States: One man’s 30-year-battle against the ordeal of losing his only sister in a dreadful accident was finally ended by applying techniques taught at weekly seminars on L. Ron Hubbard’s Dianetics: The Modern Science of Mental Health.

Every minute of every day, 100 people around the world die, whether from malnutrition, accidents, disease or plain old age. Each death leaves a mark on someone, and though the phrase “time heals” is thought to be an answer, L. Ron Hubbard in Dianetics: The Modern Science of Mental Health, says that it only buries the hurt; and this hurt knocks the life out of people…that is, until Dianetics counseling brings them back to life. Due to the popularity, the seminars teaching the techniques are now a weekly occurrence at Hubbard Dianetics Foundations nationally.

Few people have not been touched by the loss of a loved one, and the sense of depression and hopelessness can be great. Such a person was Sean McLaughlin. One day, when he was ten, he lost his sister in a tragic and

wasteful accident when she was pregnant with her first child. That was 30 years ago, and what had been a Brady Bunch life for Sean and the rest of his family, quickly spiraled out of control. For the next two years, Sean struggled not only with his own loss, but also his mother’s. Sean fell ill regularly, missed school, and

turned to drugs to deaden the pain. From pot he went to pills and then acid; then there was rehab and methamphetamines.

When he reached 26, he went back and forth between prescription and street drugs. One day, living in a rundown area of downtown Long Beach, a zombie who felt no emotion when friends died, he stopped eating and drinking for nine days and, figuring he was going to die, called people to say his farewells. His girlfriend called the medics and while on I.V. support in the hospital, he made the decision to quit drugs, starting with the sleeping pills he was being offered by the nurses.

Later, and while off drugs, Sean read Dianetics, The Modern Science of Mental Health and came across a passage where L. Ron Hubbard talked about how the life goes out of a person when he loses someone near and dear, and how this life force remains buried afterwards, influencing the individual without him even knowing it.

“I read that and it hit me like a ton of bricks, recalls Sean. “I had all this life- energy trapped from losing my sister. Following the procedures of Dianetics counseling, I went back in my mind to the time when I first heard that my sister was dead, and moved forward through the following days that had been so painful, through the time of the funeral. I went through it again and again, each time more of it coming back to me, until I was able to see and hear it all again, all the different emotions, the deep, deep sense of loss. There was so much information and upset trapped in that memory, and it had influenced me in many ways since then. I realized that my dislike of wearing smart clothes came from having to wear them to the funeral, and this had even influenced my profession: I chose one where I could wear what I wanted—hairdressing. I would miss weddings of friends for the same reason. And I had not been able to listen to anyone talking about death: I used to become really angry with them. That counseling session took just a couple of hours and not only did I feel a huge weight lift off my shoulders, but the counseling also vitally changed my life.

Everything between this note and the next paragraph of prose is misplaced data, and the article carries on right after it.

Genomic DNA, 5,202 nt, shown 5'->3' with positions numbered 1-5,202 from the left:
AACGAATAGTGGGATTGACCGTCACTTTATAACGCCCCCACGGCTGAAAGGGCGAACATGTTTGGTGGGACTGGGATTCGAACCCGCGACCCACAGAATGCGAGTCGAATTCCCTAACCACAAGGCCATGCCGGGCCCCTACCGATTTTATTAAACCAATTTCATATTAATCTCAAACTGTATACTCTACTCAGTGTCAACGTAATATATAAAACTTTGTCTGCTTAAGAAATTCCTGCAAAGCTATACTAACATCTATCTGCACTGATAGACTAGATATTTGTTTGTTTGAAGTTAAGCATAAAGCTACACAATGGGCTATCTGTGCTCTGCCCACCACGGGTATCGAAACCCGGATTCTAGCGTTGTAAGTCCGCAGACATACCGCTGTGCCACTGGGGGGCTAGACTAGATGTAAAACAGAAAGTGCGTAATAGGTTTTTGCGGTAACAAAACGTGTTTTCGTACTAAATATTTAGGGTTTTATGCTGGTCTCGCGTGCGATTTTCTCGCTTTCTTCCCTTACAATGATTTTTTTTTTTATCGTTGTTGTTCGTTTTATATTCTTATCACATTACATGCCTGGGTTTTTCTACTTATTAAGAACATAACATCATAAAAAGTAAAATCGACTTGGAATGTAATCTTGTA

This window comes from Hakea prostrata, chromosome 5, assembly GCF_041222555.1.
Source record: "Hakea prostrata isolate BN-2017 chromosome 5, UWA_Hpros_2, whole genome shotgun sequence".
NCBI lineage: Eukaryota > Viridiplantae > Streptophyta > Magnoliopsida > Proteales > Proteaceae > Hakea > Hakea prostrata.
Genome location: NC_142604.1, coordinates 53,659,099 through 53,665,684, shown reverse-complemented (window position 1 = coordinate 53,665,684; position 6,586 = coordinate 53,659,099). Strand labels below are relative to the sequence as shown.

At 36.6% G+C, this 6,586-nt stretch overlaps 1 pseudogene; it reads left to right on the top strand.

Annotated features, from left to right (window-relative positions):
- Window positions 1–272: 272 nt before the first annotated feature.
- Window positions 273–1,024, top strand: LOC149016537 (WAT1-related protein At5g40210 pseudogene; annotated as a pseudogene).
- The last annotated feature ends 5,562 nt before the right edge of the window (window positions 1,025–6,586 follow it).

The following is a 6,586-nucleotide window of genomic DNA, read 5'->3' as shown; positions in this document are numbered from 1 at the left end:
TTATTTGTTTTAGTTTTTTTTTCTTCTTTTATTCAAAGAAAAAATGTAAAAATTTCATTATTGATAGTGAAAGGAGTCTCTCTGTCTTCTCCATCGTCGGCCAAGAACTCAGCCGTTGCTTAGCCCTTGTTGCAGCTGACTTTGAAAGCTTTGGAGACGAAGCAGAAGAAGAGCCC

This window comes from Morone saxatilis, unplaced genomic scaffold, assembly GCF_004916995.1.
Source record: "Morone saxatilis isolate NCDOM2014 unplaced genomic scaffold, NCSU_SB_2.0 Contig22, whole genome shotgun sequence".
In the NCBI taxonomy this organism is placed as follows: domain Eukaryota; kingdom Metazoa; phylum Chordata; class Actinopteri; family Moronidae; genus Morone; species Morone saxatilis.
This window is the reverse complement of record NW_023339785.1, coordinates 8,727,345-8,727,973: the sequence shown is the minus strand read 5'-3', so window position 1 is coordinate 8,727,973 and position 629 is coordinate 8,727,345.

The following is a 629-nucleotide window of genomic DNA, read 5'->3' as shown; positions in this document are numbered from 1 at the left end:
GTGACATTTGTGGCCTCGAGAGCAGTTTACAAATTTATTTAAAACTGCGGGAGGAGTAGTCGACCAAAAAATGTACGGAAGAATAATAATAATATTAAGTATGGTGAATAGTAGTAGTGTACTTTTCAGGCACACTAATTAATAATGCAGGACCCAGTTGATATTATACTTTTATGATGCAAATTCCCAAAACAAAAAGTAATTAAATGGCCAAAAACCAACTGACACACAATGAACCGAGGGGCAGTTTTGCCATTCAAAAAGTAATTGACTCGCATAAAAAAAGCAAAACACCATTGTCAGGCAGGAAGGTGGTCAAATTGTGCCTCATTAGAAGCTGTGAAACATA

“Shortly after I visited my parents… They have pictures of my sister all over the house, and usually, when I go there, I feel so drained of energy, so dead, that I go to sleep almost immediately. This time, I walked all around the house looking at all the pictures and had no bad reaction whatsoever. Whenever I hear of someone dying, I do not freak out, and I have not had problems with dressing smartly since either. After thirty years, I finally have a little more of me back.”

For more information on Dianetics visit www.Dianetics.org

 

I congratulate Governor Jerry Brown and the Legislature for their success in passing California’s budget bill. However, I join California law enforcement leaders in expressing serious concerns over the passage yesterday of $71 million in cuts to the Division of Law Enforcement budget. These budget cuts handcuff the state Department of Justice’s ability to fight gang violence and disrupt the flow of drugs, guns and human beings across our border.

The cuts will likely eliminate 55 state-led task forces that coordinate the response to our growing gang problem. The Bureau of Investigation and Intelligence and Bureau of Narcotic Enforcement will also likely be eliminated, as will the investigative capacities of the newly-formed Mortgage Fraud Strike Force. All told, several hundred agents, investigators, and other law enforcement positions will be lost, as will the ability to prosecute cases like these:

– In the Central Valley, a DOJ-led task force recently helped arrest 101 gang leaders and members who were terrorizing two counties.
– In the Bay Area, agents arrested another 30 gang members – and seized 100 plus pounds of methamphetamine destined for our streets.
– In San Diego, they arrested three suspects sent from Mexico on a murder-for-hire contract targeting an entire family.
– In Los Angeles, two task forces slated for elimination – LA IMPACT and LA CLEAR – have played a vital role in the policing of gangs.
– Throughout the state, the Mortgage Fraud Strike Force has opened investigations into criminal and consumer fraud. These investigations range from foreclosure scams affecting large numbers of victims to multi-million dollar corporate fraud.

Public safety is a basic right of all people and a core function of our government. For that reason, I call on Governor Brown and the Legislature to immediately restore adequate funding to California law enforcement.

The following organizations and individuals have joined me in expressing their grave concerns ( http://oag.ca.gov/news/press_release?id=2525):

California Police Chiefs Association
California District Attorneys Association
California Narcotic Officers’ Association
San Diego District Attorney Bonnie Dumanis
Imperial County District Attorney Gilbert G. Otero
Los Angeles Police Chief Charlie Beck
East Palo Alto Police Chief Ronald L. Davis
Arvin Police Chief Tommy W. Tunson

Law enforcement leaders from across the state of California today criticized the deep cuts to the Department of Justice’s law enforcement budget that specifically targeted anti-gang and anti-drug programs.